His grave is tucked away in a far corner of St. Benedict Cemetery in Crestwood, Illinois, not far from Blue Island, where I was born and raised. It wasn’t easy to find, but from all appearances, it hasn’t been neglected, either. Several youth-oriented Christmas decorations were left near his headstone the last time I stopped there, presumably by his mother (his father’s grave is now beside his) or perhaps his siblings. Regardless, the love and affection for this boy has withstood the decades.
His name was Steven and he died in 1975, exactly one month before his 14th birthday. Also just a few months before he and I were to graduate from the eighth grade. Steven and I had pretty much come through grade school together. I remember one time, when we were in sixth grade, he came from out of nowhere when some other kid had thrown a wild punch at me for no apparent reason – he was showing off his kung fu prowess or some stupid thing like that – and Steven basically came between us, asked the kid what he thought he was doing, and then proceeded to stare him down until he slunk back into the woodwork. Why had he done that? I don’t know for sure. I think I might have gotten him out of trouble once and he was repaying the favor. In any case, I appreciated what Steven did and still remember his gesture of friendship to this day.
My classmate died from what we refer to today as a pediatric brain tumor. A brain tumor diagnosis in 1975 may as well have been a death sentence. I do not recall all of the details, but I know that Steven’s troubles seemed to have come from out of nowhere, very quickly. I know that surgery was performed and I know my classmate did not survive. I’m not sure I believed the news at first, but was soon to be convinced.
His was the first wake I had ever attended, the first dead body I had ever seen in person. There Steven lay, a classmate the same age as me, whom I had known for about eight years and who by all rights should have still had an entire lifetime ahead of him. The top of his head was wrapped in a flesh-colored bandage, where his long, straight, black hair should have been. His skin had this unnatural pink hue to it, instead of the usual brown. He was dressed in his altar boy garments. None of this had a calming effect on me in the least. That kid showed up in my dreams for weeks afterward.
That was an ending, a rather unpleasant one, too. Forty years have gone by since then, but I have never forgotten about Steven. Through the decades, especially during some of the lower points in my life, I have found myself wondering why he was taken from us at such a young age and why I was left to continue on. The answer to that question has not yet been fully revealed to me.
Now there is no simple way for me to transition smoothly from what I’ve just told you to what comes next, but if you’ll just be patient and walk with me a bit, I promise you will see the connection. For the record, I went on to high school, then college; I graduated, got a job, got married, started a family, and so forth. Somewhere along the line, I took a fancy to writing. All of this is well and good, but there is a different beginning you need to know about, and this also originated in Blue Island.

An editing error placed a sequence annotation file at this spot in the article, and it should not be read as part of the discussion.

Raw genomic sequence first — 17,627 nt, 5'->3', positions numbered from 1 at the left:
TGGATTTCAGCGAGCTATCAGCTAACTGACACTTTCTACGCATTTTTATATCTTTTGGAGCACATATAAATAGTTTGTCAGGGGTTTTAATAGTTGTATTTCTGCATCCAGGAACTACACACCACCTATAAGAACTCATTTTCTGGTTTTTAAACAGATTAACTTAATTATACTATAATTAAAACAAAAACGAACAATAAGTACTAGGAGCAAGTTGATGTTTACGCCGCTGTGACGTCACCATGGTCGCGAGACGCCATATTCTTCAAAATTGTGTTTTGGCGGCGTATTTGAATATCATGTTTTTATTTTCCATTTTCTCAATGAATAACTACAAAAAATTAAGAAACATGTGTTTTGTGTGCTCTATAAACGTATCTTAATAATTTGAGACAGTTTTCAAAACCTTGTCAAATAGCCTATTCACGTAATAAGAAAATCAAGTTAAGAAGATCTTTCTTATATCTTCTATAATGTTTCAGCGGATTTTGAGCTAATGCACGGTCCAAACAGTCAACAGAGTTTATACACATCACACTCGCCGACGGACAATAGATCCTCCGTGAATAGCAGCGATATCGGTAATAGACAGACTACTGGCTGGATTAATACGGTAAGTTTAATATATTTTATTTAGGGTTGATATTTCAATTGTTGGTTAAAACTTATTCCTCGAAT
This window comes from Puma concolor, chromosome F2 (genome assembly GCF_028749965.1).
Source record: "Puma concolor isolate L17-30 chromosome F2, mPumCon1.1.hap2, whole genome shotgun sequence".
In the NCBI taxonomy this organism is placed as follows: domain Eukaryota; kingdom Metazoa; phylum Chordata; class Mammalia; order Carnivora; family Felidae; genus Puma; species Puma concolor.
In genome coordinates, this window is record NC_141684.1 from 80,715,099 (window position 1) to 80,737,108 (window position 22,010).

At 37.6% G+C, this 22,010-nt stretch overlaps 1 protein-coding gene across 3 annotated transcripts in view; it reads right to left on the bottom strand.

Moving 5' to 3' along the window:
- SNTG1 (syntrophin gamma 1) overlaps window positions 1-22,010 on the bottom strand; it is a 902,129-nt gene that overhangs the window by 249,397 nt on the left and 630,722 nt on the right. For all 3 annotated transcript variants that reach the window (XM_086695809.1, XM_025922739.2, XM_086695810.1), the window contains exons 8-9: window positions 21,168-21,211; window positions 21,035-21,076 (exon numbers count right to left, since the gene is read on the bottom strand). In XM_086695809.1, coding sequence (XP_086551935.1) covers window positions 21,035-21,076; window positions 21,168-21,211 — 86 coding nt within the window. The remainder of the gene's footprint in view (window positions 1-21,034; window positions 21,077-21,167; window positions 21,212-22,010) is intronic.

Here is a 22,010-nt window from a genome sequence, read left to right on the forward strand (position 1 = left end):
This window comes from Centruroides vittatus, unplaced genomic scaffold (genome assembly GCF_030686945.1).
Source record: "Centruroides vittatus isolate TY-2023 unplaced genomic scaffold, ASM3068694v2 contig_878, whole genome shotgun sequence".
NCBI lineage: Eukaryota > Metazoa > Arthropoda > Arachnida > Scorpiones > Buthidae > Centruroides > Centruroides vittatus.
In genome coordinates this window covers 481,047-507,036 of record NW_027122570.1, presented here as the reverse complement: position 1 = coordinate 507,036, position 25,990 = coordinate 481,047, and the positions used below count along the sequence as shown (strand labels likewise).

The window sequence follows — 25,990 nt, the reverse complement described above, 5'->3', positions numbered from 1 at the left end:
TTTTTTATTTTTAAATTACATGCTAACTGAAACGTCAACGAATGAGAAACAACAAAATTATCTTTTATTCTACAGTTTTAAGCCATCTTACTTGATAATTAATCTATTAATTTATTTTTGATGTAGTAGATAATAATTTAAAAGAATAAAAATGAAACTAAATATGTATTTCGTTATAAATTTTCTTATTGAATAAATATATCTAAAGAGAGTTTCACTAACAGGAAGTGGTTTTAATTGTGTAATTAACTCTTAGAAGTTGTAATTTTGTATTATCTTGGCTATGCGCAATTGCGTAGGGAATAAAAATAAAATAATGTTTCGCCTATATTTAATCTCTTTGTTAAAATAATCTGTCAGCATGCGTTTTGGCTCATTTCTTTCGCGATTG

Once when I was about four years old, my family had gone visiting my aunt, uncle and cousins, all older and cooler than me. Like many Italians at the time, they lived “below the hill” on the east side of town. The two families visited each other very often, but this time stands out in my mind because it turned out to be a pivotal point in my life. One of my teenage cousins had bought a motorcycle and was showing it to everybody. At some point he and several others present asked if I would like to go for a ride. I must have nodded or something, because I was suddenly lifted off the ground, placed in front of my cousin – more or less on the gas tank – and shown where to hold the sides of the handlebars. Then we turned around in my uncle’s driveway and headed off, among shouts of “Hold on tight!” and “Be careful!”
I can still recall the sound of that one-cylinder engine and the vibration through the handlebars as the engine rose and fell, going between first and second gears. At one point, we came to a stop and my cousin asked me which way I wanted to go. I pointed and off we went, cruising through the neighborhood. It was like nothing I had ever experienced before. A few minutes later, we pulled back into the driveway. People were asking me what I thought as somebody lifted me from the bike and set me back on terra firma. I turned around, pointed to that motorcycle and exclaimed, “I want one of those!” My mother began yelling something in Italian and I don’t think she stopped for another fourteen years.
In the years that followed, I went for many more rides with my cousins, as they acquired bigger and faster bikes. Every so often I would be foolish enough to utter the word “motorcycle” in my mom’s presence and she would begin hollering again. It was great fun. But then I went to college, got a job, got married, had kids… It seems I had neither the time nor the money to get that motorcycle. I’m sure my mother was very happy, at least for a while.